Club 3D Theatron Agrippa
Theatron; the sound robot
The box that the Agrippa comes in quite small, and the front has a small picture of the card itself, and a pair of large tower speakers. The box looks very professional and clean and the back displays all of the cards features with nicelittle thumbnails next to each of the translated paragraphs.
Inside the box you’ll find the card itself, two instruction leaflets (one in English and the other in German), a TOSLINK optical cable, and a CD_SPDIF cable.
This card bares a striking resemblance to the AuzenTech HDA X Plosion 7.1, with the identifying marks of the X Plosion being covered up with labels made by Club 3D. Looks like we have a reseller situation here. On the plus side, we know that that card will perform as well as the Auzentech reviewed here. The driver CD has had some quick modifications to the name with a permanent marker…
The only difference between this card and the X Plosion is the numbers on the OP AMPS. The X Plosion has S4580P 610G’s while the Club 3D version has some S4580P 612G’s. Looking at the datasheet for the S4580P, there is no information regarding the last 4 characters, which makes it seem like the 61*G part of the name is simply a manufacturing batch number.
As this card is the same, this review is essentially the same, copy and paste time…
The reason why this card is something to make Creative’s X-Fi sweat is a little something called DTS Connect and Dolby Digital Live.
These technologies will give anyone with a high-end audio setup something to shout about. They take your standard stereo audio and upmix them with crazy electronic trickery to 7.1 surround sound, encoded and set by single-cable (coaxial or optical). The X-Fi can do similar with its CMSS-3D feature which uses the shape of your ear to make stereo headsets sound like surround sound, or indeed go straight to surround sound speakers. However, this signal and upmixing can’t be shined out the S/PDIF port meaning that you have to use a whole load of cables, rather than one optical digitally encoded cable. The Theatron Agrippa can.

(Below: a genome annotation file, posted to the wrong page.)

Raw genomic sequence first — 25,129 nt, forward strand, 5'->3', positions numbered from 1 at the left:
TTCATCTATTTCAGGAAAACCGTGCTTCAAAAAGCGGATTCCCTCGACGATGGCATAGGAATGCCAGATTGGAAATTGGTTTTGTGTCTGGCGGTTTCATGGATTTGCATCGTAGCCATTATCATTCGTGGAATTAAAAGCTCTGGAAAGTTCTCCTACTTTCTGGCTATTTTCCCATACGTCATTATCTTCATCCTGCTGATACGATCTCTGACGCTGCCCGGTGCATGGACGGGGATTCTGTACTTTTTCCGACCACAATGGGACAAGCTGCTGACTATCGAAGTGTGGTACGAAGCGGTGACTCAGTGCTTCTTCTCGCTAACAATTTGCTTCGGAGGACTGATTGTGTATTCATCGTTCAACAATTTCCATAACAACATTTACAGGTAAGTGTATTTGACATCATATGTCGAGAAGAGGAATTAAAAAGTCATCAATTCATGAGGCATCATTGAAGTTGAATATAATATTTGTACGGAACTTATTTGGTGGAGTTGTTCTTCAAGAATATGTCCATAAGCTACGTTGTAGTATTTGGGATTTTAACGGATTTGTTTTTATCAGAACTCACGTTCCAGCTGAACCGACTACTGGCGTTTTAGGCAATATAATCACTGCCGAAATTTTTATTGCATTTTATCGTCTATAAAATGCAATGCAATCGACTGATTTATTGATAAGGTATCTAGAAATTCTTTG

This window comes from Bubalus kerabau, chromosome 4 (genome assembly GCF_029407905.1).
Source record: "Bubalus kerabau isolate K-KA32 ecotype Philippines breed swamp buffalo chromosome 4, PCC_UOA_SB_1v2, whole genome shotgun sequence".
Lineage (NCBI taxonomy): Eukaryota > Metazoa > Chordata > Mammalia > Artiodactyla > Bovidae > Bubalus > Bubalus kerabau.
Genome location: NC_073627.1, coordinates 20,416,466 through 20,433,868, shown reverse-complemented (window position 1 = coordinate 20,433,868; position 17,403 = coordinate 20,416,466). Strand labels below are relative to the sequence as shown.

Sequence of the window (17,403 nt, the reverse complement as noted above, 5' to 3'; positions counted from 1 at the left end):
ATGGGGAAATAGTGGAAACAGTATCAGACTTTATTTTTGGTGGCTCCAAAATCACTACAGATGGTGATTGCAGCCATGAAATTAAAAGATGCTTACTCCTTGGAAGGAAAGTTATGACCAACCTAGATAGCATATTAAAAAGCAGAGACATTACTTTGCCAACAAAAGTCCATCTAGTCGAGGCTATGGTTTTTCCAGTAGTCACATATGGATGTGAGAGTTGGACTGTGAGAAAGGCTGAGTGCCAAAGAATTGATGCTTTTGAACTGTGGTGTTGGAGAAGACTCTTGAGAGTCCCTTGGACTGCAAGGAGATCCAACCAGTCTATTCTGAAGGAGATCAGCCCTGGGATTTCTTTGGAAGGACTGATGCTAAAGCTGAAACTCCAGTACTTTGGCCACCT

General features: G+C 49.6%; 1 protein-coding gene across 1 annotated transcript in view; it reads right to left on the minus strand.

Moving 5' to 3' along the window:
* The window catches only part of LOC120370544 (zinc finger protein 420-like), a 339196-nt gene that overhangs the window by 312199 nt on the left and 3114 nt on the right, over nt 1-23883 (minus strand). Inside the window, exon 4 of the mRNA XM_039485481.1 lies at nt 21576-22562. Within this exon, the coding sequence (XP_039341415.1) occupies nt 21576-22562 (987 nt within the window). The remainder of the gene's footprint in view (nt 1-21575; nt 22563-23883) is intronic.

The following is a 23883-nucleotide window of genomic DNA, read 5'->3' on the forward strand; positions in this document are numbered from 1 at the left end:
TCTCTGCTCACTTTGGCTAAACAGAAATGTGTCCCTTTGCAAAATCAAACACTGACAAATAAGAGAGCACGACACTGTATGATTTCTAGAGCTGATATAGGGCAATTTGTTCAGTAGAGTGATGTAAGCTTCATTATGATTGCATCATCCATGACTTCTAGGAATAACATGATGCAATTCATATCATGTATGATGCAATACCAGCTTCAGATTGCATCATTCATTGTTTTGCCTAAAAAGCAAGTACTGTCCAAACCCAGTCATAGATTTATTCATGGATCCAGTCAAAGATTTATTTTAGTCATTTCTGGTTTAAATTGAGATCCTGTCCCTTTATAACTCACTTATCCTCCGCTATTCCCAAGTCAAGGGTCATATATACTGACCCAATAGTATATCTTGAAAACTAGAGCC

Another benefit to this, and one of the reasons why optical cables are used for audio, is interference. An optical signal can’t be muddied, changed or in any way altered by external radiation as it’s simply a flashing light. It can’t be changed with electro-magnetic fields etc. meaning the signal that comes out of the optical port is the one that the device on the other end receives.
Other features of the card that stand above others are the removable OPAMPs which means that if you find the sound of the card lack lustre, you can pop down to your local dual type DIP 8 pin OPAMP shop and grab your favourite variety. Nice little feature, but writing this on the back of the box makes it sound like the ones supplies with the card aren’t up to par from the day one.
Unlike the X Plosion, this version doesn’t make claims that this card needs to be on its on PCI lane, and also doesn’t make the requirement that you need an Intel or Via chipset.
The card itself is a one-of-a-kind type with none of the usual jumpers or missing components for the next card up in the range. This is a PCB layout designed for this card. The PCB has lots of high-visibility labels allowing you to connect the right cable to the right hole every time.
All of the capacitors have a distinct green tinge to them and there are a lot of them on the board. This card is powered by a C-Media CMI8770 chip that should be able to do everything the box boasts.
The internal pins allow for a lot of interesting connections with a CD_IN for your optical drives, AUX_IN for opticals and other audio devices, CD_SPDIF for optical drives with S/PDIF out for digital output and loopback and MIDI_IO for use with a external midi PCI bracket allowing for synthesisers and the like.
The rear of the card has line in (3.5mm), mic (3.5mm), front (3.5mm), side (3.5mm), rear (3.5mm), center (3.5mm), coaxial out and optical (S/PDIF) out. All of the 3.5mm jacks are the standard stereo type rather than the 3 wire type that are beginning to take there place in the industry.